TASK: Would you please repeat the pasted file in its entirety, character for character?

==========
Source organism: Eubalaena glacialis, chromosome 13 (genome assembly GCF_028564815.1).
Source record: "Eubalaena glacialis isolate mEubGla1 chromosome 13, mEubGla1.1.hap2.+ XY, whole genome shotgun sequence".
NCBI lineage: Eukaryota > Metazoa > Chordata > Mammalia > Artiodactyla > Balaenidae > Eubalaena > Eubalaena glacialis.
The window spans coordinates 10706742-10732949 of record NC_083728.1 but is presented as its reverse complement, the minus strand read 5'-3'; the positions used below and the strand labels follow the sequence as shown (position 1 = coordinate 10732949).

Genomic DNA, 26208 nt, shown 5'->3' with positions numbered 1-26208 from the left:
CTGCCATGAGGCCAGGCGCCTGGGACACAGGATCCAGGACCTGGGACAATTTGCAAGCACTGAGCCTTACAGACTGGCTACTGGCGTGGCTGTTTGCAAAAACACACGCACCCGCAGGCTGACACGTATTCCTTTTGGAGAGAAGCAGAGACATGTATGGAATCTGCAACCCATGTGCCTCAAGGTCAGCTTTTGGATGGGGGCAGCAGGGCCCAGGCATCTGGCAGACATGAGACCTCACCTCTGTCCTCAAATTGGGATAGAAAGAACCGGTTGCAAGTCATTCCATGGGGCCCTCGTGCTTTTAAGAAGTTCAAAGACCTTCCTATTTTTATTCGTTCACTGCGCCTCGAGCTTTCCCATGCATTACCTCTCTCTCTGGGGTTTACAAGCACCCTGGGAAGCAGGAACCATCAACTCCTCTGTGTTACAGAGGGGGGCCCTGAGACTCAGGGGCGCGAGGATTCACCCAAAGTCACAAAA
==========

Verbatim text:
Source organism: Eubalaena glacialis, chromosome 13 (genome assembly GCF_028564815.1).
Source record: "Eubalaena glacialis isolate mEubGla1 chromosome 13, mEubGla1.1.hap2.+ XY, whole genome shotgun sequence".
NCBI lineage: Eukaryota > Metazoa > Chordata > Mammalia > Artiodactyla > Balaenidae > Eubalaena > Eubalaena glacialis.
The window spans coordinates 10706742-10732949 of record NC_083728.1 but is presented as its reverse complement, the minus strand read 5'-3'; the positions used below and the strand labels follow the sequence as shown (position 1 = coordinate 10732949).

Genomic DNA, 26208 nt, shown 5'->3' with positions numbered 1-26208 from the left:
CTGCCATGAGGCCAGGCGCCTGGGACACAGGATCCAGGACCTGGGACAATTTGCAAGCACTGAGCCTTACAGACTGGCTACTGGCGTGGCTGTTTGCAAAAACACACGCACCCGCAGGCTGACACGTATTCCTTTTGGAGAGAAGCAGAGACATGTATGGAATCTGCAACCCATGTGCCTCAAGGTCAGCTTTTGGATGGGGGCAGCAGGGCCCAGGCATCTGGCAGACATGAGACCTCACCTCTGTCCTCAAATTGGGATAGAAAGAACCGGTTGCAAGTCATTCCATGGGGCCCTCGTGCTTTTAAGAAGTTCAAAGACCTTCCTATTTTTATTCGTTCACTGCGCCTCGAGCTTTCCCATGCATTACCTCTCTCTCTGGGGTTTACAAGCACCCTGGGAAGCAGGAACCATCAACTCCTCTGTGTTACAGAGGGGGGCCCTGAGACTCAGGGGCGCGAGGATTCACCCAAAGTCACAAAA